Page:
The Broken Boy by Patrick Cockburn

Eccentrics for every occasion
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I could never see him, for example, beating his breast while quoting Thomas Gray: "See the wretch who long has tost/ On the thorny bed of pain,/ At length repair his vigour lost,/ And walk and breathe again." Which is not to say that he isn't entitled to, since his childhood tribulations were such that he is very fortunate to have survived them. At one point in his illness, which struck him down in 1956, so quiet and withdrawn had he become that his parents "decided, probably rightly, that I was dying". Only when they removed him from hospital and took him home did the boy begin "to recover my spirits". Something similar occurred two centuries earlier when the young Comte de Mirabeau caught a fever and was so preternaturally meek and silent his whole family was convinced he was finished. One wonders if these early escapes raise life's octane in subsequent years.

Cockburn's memoir is enthralling for reasons beyond the polio experience that impairs his gait. We meet eccentrics of almost every stripe, including a great-great-great-grandfather who insists on his tenants paying him in livestock, rather than money, but doesn't mind them stealing some of it back. There is a great-great-grandmother who greets her philandering husband with: "I trust you are well, Mr Osborne, and how did you leave your mistresses?" A great-grandfather loots the iron gates of a Chinese village to adorn the entrance to his estate in County Cork. A grandfather hides sandwiches under his bearskin helmet before accompanying his debutante daughter to Buckingham Palace. (Fearing a long wait before supper, he plans a secret snack, but the butter in the sandwiches melts copiously and spreads disastrously "everywhere".) The debutante is Cockburn's mother Patricia, wife of the legendary Claud Cockburn, founder of the brilliantly irreverent news-sheet, The Week, and a former driving spirit behind Private Eye.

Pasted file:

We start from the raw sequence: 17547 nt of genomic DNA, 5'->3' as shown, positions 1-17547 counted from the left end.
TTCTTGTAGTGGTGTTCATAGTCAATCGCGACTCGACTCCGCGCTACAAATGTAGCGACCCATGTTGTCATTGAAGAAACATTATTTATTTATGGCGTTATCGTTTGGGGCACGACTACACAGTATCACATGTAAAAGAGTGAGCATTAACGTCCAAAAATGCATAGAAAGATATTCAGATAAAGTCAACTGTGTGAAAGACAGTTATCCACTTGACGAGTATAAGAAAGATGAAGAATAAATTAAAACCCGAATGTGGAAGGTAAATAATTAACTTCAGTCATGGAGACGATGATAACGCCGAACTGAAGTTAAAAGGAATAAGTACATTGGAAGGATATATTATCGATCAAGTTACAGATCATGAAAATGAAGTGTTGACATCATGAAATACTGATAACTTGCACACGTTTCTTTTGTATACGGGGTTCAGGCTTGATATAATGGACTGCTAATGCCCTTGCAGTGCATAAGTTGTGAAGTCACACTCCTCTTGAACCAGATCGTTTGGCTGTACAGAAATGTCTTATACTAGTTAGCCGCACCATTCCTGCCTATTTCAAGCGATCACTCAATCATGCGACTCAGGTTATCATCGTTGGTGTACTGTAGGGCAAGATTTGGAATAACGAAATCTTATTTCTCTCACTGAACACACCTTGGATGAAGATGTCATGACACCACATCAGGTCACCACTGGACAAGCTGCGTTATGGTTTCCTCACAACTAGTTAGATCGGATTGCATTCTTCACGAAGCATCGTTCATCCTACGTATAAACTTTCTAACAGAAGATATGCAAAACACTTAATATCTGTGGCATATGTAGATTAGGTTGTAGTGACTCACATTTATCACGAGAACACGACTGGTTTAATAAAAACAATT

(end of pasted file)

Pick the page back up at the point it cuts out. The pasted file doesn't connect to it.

Aside from these wonderful, frequently dysfunctional characters, we are offered a revealing window into Anglo-Irish society as it slides towards nemesis. Cockburn writes of the predicament of the "Protestant Ascendancy", its airs and graces, absurdities and sacrifices, imprudence and resilience with a gentle irony that is, I believe, the very essence of his own nature. Poverty attended the family as it did many other Anglo-Irish "big houses".

Cockburn's Communist father, descended from Sir George Cockburn, a naval commander in the Napoleonic Wars, was destined to be poor. He worried about his appearance at an Oxford interview for a travelling fellowship: "He was aware that in the course of his travels he had worn large holes in his shoes so his socks were visible and, since the threadbare socks could have -finally disintegrated on the way to the interview, he might be displaying bare flesh. He explained that 'in any case, either socks or flesh would create an abominable impression, so that throughout the conversation I had to sit rigidly in an entirely unnatural position trying to remember, while chatting in an easy manner, to keep my feet flat on the carpet'."

The book is a treasure chest of anecdotes, many of them charming. In the town of Youghal, not far from the Cockburn home, an elderly man kindly reads the Cork Examiner to a blind woman, is bored with the contents and invents more interesting stories for her, one of which, he "reads", is about a man arrested for strangling an elephant in his cellar. Others include reports from MI5 on Claud Cockburn's news-gathering, fuelled partly by leaks from highly-placed sources. A 1939 document from Naval Intelligence to MI5 refers to a sinister "Cockburn Machine" which "controls military, naval and industrial espionage and would be responsible for sabotage in the event of war or revolution".

The Cockburn family, including the author's older brothers Alexander and Andrew and step-sister Sarah, are all writers, rightly seen as foes of the three "obs" - obscurantism, obsequiousness and obfuscation. Patrick Cockburn is solidly within the frame, and this memoir, like his journalism from the Middle East and elsewhere, is that of an unbroken man.

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